Harriet Harman failed to mention religion as she listed the grounds of discrimination that the Equality Bill aims to address.
Her comments came in a written, not spoken, statement, and will fuel concerns that the Bill will leave Christians as the poor relation when it comes to equality laws.
In yesterday’s official statement on the Bill, Miss Harman said that “inequality is grounded not just in gender, race, disability, age and sexual orientation – but also by class. Your family or the place you were born.”
The Equality Bill will revisit different areas of discrimination law, and campaigners are concerned that measures already being used against Christians could be made worse.
Public bodies like local councils will be able to “drive equality” by granting contracts to businesses which promote politically correct causes.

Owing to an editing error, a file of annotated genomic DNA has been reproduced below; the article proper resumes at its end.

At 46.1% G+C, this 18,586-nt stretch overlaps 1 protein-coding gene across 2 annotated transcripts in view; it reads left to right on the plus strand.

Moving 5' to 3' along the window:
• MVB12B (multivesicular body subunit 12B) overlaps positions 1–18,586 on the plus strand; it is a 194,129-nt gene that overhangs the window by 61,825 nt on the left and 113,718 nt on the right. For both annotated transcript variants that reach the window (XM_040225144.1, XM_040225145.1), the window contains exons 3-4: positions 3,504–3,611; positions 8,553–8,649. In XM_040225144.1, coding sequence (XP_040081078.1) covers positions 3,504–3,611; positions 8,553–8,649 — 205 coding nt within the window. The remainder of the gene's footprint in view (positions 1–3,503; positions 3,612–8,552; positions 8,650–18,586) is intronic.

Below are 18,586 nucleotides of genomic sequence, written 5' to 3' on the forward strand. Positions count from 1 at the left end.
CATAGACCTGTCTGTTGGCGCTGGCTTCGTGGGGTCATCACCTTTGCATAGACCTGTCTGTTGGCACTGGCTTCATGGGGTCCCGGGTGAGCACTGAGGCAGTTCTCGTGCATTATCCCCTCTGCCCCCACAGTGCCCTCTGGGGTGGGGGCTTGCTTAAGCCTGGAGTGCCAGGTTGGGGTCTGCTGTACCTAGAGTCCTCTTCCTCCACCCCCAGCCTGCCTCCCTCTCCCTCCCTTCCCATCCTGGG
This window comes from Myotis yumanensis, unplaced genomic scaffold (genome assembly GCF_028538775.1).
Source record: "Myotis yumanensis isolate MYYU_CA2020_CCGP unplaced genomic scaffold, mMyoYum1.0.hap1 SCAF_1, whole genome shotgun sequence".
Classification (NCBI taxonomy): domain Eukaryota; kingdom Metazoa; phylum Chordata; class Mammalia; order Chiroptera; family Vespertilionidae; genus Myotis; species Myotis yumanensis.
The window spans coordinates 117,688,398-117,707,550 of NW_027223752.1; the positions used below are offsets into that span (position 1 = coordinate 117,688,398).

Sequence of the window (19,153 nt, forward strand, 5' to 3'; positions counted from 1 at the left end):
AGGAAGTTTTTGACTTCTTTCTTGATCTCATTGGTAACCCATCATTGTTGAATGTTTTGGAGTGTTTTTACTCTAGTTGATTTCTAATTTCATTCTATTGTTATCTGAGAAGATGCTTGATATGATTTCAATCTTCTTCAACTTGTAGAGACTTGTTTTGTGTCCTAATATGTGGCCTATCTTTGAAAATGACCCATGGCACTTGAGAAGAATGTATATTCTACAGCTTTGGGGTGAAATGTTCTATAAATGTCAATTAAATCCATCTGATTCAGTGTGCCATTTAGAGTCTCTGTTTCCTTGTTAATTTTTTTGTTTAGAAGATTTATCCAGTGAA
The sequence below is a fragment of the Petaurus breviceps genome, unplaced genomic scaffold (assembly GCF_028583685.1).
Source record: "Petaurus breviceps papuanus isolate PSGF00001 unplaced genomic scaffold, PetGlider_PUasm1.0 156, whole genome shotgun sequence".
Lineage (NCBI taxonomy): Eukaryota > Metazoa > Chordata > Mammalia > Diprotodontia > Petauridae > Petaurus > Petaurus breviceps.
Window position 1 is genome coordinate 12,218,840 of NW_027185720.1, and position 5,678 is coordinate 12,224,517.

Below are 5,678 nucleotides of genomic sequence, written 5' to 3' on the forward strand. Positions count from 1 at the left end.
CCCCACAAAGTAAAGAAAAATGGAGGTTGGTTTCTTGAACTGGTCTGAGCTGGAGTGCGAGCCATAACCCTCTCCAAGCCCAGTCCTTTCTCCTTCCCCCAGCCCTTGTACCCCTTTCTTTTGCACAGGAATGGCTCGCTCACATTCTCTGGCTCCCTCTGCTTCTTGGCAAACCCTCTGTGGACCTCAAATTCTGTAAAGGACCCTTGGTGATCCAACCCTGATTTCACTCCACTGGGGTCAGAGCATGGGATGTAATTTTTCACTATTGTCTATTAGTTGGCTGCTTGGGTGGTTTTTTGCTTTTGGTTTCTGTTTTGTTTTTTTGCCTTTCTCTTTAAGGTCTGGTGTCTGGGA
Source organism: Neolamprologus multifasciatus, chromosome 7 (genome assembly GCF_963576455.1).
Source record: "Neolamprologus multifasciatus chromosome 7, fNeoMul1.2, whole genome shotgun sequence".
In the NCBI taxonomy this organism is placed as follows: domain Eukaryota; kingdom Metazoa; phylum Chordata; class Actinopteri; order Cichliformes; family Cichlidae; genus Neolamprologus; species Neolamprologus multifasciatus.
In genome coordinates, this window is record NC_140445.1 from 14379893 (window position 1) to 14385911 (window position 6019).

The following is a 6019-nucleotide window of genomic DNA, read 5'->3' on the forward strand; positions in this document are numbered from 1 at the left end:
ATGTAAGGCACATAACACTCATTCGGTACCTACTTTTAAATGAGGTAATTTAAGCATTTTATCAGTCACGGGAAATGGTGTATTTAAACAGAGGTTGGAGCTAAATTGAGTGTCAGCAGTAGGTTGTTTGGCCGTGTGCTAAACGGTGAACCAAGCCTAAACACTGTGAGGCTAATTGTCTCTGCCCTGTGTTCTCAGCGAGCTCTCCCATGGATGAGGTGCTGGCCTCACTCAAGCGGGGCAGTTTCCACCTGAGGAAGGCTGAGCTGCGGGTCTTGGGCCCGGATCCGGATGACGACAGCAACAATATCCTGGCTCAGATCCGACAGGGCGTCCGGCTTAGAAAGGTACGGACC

This could mean Christian businesses and charities which refuse to promote ‘gay rights’ will in turn be refused funding.
The Bill also provides for new “Equality Duties” to be placed on all public bodies, requiring them to positively promote “equality” on grounds like sexual orientation, transsexualism and religion.
However, a number of recent cases appear to have shown that under equality laws, where the rights of Christians clash with others, particularly ‘gay rights’, Christians are likely to lose out.
In recent weeks it has emerged that a Christian charity worker has been suspended under his employers’ diversity policy after chatting with a colleague about his beliefs on sexual ethics.
A Christian teacher has also been suspended for complaining about a training session which he said was used to promote ‘gay rights’ and marginalise those who disagreed.
Although the Equalities Office statement goes on to mention the religion positive duty, Miss Harman’s failure to mention religion in her remarks will stoke concerns that Christians can expect to lose out under the new Bill.